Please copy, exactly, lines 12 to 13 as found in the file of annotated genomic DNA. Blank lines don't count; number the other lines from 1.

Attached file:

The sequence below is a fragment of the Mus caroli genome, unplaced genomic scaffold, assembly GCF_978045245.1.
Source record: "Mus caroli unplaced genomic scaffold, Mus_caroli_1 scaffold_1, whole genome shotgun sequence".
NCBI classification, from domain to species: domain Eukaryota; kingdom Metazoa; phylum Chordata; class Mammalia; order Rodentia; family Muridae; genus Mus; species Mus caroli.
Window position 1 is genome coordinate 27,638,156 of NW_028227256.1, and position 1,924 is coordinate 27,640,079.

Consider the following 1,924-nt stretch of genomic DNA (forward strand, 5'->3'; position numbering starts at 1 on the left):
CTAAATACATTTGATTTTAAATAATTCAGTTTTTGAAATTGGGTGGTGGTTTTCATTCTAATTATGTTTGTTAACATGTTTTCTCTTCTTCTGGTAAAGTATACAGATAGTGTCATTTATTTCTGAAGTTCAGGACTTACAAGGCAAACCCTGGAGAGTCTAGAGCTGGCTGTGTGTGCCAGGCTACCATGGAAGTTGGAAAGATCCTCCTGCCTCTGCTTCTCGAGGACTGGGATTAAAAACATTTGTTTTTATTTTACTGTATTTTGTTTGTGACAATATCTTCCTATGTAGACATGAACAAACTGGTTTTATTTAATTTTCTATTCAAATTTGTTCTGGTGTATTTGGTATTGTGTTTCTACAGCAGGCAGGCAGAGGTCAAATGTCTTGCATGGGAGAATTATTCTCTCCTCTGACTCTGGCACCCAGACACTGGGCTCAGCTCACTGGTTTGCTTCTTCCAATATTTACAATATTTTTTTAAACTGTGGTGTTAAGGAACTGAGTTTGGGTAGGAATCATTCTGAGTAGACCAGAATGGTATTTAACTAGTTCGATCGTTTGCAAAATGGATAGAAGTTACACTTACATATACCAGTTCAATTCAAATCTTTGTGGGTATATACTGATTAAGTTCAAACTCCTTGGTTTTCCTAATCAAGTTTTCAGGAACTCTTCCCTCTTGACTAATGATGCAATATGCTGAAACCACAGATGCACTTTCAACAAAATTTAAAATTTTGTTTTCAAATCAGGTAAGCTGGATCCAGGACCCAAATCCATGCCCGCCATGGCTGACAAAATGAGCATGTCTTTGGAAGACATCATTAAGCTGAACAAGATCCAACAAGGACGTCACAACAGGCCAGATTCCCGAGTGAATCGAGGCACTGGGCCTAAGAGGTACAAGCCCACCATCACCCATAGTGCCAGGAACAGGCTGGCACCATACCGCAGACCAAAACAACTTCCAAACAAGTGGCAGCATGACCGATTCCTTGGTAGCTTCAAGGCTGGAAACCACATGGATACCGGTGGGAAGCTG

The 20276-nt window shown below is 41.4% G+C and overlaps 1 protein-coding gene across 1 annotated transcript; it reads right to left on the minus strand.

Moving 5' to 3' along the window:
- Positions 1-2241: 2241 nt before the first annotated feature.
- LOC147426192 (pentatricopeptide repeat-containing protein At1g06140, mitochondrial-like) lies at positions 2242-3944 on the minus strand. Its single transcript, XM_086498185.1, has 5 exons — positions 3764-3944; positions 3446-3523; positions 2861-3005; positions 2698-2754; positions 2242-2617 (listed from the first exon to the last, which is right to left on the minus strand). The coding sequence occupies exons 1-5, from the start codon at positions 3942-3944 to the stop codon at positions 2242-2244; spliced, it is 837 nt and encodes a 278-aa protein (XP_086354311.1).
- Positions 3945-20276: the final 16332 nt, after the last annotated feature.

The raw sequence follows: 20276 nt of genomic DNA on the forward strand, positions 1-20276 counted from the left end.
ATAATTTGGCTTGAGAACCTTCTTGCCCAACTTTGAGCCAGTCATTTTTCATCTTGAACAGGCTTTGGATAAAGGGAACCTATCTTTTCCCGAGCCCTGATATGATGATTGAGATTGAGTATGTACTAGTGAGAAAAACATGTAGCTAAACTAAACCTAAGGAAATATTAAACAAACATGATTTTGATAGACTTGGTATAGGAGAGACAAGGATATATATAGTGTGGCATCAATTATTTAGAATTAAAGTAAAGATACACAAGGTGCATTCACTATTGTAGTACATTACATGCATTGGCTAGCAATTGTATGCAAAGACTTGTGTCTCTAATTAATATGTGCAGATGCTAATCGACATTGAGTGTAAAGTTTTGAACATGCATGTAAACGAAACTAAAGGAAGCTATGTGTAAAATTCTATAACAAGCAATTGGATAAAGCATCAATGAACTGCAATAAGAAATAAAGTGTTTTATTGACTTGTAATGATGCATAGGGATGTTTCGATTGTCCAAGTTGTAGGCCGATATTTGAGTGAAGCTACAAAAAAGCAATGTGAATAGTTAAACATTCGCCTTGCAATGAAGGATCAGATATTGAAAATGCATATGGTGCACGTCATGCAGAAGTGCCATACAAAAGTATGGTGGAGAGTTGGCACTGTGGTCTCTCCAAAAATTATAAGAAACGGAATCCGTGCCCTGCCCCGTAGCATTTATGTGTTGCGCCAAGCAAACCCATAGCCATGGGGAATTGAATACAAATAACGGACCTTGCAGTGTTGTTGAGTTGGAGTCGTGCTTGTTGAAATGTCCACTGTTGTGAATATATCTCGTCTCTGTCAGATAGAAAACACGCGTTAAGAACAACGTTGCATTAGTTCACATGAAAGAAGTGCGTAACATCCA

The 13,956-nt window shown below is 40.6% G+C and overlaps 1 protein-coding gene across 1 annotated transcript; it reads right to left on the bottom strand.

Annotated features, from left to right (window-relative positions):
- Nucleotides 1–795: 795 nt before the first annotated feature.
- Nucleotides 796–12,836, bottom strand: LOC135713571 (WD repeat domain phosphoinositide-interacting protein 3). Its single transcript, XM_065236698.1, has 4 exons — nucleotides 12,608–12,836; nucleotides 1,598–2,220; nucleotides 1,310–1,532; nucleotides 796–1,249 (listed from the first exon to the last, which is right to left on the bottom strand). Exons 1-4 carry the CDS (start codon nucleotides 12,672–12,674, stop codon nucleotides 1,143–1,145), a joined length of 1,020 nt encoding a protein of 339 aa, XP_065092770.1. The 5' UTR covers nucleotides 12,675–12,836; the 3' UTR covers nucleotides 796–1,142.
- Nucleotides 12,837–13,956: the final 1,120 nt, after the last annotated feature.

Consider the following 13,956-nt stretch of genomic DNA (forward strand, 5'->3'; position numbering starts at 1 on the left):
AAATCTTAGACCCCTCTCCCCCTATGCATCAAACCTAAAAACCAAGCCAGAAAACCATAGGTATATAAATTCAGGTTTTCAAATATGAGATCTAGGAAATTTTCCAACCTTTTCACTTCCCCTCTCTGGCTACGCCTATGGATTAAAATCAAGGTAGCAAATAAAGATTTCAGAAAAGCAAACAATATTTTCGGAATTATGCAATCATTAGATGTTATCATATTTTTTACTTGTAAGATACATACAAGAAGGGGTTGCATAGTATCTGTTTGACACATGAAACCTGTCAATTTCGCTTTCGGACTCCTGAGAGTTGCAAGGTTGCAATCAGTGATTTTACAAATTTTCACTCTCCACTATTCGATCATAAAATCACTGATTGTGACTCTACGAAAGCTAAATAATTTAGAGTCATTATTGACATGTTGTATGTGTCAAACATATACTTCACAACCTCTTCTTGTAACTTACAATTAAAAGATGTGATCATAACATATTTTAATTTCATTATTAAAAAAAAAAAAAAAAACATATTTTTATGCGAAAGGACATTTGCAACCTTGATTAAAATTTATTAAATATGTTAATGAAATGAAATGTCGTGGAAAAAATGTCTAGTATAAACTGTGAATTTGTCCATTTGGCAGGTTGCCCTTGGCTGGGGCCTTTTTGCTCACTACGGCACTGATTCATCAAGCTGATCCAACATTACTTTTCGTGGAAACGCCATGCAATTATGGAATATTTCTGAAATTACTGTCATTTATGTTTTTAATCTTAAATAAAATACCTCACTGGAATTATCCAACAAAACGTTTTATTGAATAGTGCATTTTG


The raw sequence follows: 20276 nt of genomic DNA on the forward strand, positions 1-20276 counted from the left end.
ATAATTTGGCTTGAGAACCTTCTTGCCCAACTTTGAGCCAGTCATTTTTCATCTTGAACAGGCTTTGGATAAAGGGAACCTATCTTTTCCCGAGCCCTGATATGATGATTGAGATTGAGTATGTACTAGTGAGAAAAACATGTAGCTAAACTAAACCTAAGGAAATATTAAACAAACATGATTTTGATAGACTTGGTATAGGAGAGACAAGGATATATATAGTGTGGCATCAATTATTTAGAATTAAAGTAAAGATACACAAGGTGCATTCACTATTGTAGTACATTACATGCATTGGCTAGCAATTGTATGCAAAGACTTGTGTCTCTAATTAATATGTGCAGATGCTAATCGACATTGAGTGTAAAGTTTTGAACATGCATGTAAACGAAACTAAAGGAAGCTATGTGTAAAATTCTATAACAAGCAATTGGATAAAGCATCAATGAACTGCAATAAGAAATAAAGTGTTTTATTGACTTGTAATGATGCATAGGGATGTTTCGATTGTCCAAGTTGTAGGCCGATATTTGAGTGAAGCTACAAAAAAGCAATGTGAATAGTTAAACATTCGCCTTGCAATGAAGGATCAGATATTGAAAATGCATATGGTGCACGTCATGCAGAAGTGCCATACAAAAGTATGGTGGAGAGTTGGCACTGTGGTCTCTCCAAAAATTATAAGAAACGGAATCCGTGCCCTGCCCCGTAGCATTTATGTGTTGCGCCAAGCAAACCCATAGCCATGGGGAATTGAATACAAATAACGGACCTTGCAGTGTTGTTGAGTTGGAGTCGTGCTTGTTGAAATGTCCACTGTTGTGAATATATCTCGTCTCTGTCAGATAGAAAACACGCGTTAAGAACAACGTTGCATTAGTTCACATGAAAGAAGTGCGTAACATCCA